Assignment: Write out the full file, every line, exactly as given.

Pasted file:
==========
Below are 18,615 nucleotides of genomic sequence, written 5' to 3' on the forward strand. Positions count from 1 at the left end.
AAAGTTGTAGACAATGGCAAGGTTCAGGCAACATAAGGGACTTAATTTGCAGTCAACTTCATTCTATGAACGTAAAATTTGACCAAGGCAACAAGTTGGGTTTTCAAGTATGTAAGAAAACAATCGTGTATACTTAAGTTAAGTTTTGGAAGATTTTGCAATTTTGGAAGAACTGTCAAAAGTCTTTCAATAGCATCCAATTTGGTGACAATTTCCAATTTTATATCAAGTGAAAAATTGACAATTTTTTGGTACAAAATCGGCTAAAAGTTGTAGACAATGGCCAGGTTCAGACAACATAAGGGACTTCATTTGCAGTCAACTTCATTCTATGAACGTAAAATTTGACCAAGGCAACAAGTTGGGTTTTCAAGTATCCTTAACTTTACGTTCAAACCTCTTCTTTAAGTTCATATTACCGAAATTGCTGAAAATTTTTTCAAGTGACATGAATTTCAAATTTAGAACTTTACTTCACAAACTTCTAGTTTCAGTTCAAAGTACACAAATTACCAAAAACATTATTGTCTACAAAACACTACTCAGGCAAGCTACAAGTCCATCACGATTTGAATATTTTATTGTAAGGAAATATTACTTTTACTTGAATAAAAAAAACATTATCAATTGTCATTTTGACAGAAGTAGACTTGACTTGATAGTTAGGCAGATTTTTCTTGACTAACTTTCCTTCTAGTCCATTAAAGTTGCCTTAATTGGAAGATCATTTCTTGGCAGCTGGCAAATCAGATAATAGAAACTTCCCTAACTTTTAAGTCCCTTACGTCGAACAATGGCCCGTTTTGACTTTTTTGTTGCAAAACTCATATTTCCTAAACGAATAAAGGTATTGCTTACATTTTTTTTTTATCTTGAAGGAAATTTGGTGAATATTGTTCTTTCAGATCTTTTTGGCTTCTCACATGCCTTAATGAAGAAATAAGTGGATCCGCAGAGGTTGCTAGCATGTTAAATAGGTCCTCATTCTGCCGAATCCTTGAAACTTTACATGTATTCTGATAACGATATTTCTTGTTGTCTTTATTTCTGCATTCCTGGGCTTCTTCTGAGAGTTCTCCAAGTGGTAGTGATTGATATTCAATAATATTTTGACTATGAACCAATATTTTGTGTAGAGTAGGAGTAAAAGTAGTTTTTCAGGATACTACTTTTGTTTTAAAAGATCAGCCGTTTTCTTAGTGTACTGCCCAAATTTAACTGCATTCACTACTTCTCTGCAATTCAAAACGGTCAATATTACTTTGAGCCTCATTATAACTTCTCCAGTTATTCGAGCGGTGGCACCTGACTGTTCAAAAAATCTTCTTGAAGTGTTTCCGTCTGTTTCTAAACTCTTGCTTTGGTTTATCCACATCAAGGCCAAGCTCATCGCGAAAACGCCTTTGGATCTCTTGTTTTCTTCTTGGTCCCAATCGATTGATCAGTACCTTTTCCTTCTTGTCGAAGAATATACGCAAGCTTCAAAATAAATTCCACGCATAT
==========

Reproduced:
Below are 18,615 nucleotides of genomic sequence, written 5' to 3' on the forward strand. Positions count from 1 at the left end.
AAAGTTGTAGACAATGGCAAGGTTCAGGCAACATAAGGGACTTAATTTGCAGTCAACTTCATTCTATGAACGTAAAATTTGACCAAGGCAACAAGTTGGGTTTTCAAGTATGTAAGAAAACAATCGTGTATACTTAAGTTAAGTTTTGGAAGATTTTGCAATTTTGGAAGAACTGTCAAAAGTCTTTCAATAGCATCCAATTTGGTGACAATTTCCAATTTTATATCAAGTGAAAAATTGACAATTTTTTGGTACAAAATCGGCTAAAAGTTGTAGACAATGGCCAGGTTCAGACAACATAAGGGACTTCATTTGCAGTCAACTTCATTCTATGAACGTAAAATTTGACCAAGGCAACAAGTTGGGTTTTCAAGTATCCTTAACTTTACGTTCAAACCTCTTCTTTAAGTTCATATTACCGAAATTGCTGAAAATTTTTTCAAGTGACATGAATTTCAAATTTAGAACTTTACTTCACAAACTTCTAGTTTCAGTTCAAAGTACACAAATTACCAAAAACATTATTGTCTACAAAACACTACTCAGGCAAGCTACAAGTCCATCACGATTTGAATATTTTATTGTAAGGAAATATTACTTTTACTTGAATAAAAAAAACATTATCAATTGTCATTTTGACAGAAGTAGACTTGACTTGATAGTTAGGCAGATTTTTCTTGACTAACTTTCCTTCTAGTCCATTAAAGTTGCCTTAATTGGAAGATCATTTCTTGGCAGCTGGCAAATCAGATAATAGAAACTTCCCTAACTTTTAAGTCCCTTACGTCGAACAATGGCCCGTTTTGACTTTTTTGTTGCAAAACTCATATTTCCTAAACGAATAAAGGTATTGCTTACATTTTTTTTTTATCTTGAAGGAAATTTGGTGAATATTGTTCTTTCAGATCTTTTTGGCTTCTCACATGCCTTAATGAAGAAATAAGTGGATCCGCAGAGGTTGCTAGCATGTTAAATAGGTCCTCATTCTGCCGAATCCTTGAAACTTTACATGTATTCTGATAACGATATTTCTTGTTGTCTTTATTTCTGCATTCCTGGGCTTCTTCTGAGAGTTCTCCAAGTGGTAGTGATTGATATTCAATAATATTTTGACTATGAACCAATATTTTGTGTAGAGTAGGAGTAAAAGTAGTTTTTCAGGATACTACTTTTGTTTTAAAAGATCAGCCGTTTTCTTAGTGTACTGCCCAAATTTAACTGCATTCACTACTTCTCTGCAATTCAAAACGGTCAATATTACTTTGAGCCTCATTATAACTTCTCCAGTTATTCGAGCGGTGGCACCTGACTGTTCAAAAAATCTTCTTGAAGTGTTTCCGTCTGTTTCTAAACTCTTGCTTTGGTTTATCCACATCAAGGCCAAGCTCATCGCGAAAACGCCTTTGGATCTCTTGTTTTCTTCTTGGTCCCAATCGATTGATCAGTACCTTTTCCTTCTTGTCGAAGAATATACGCAAGCTTCAAAATAAATTCCACGCATAT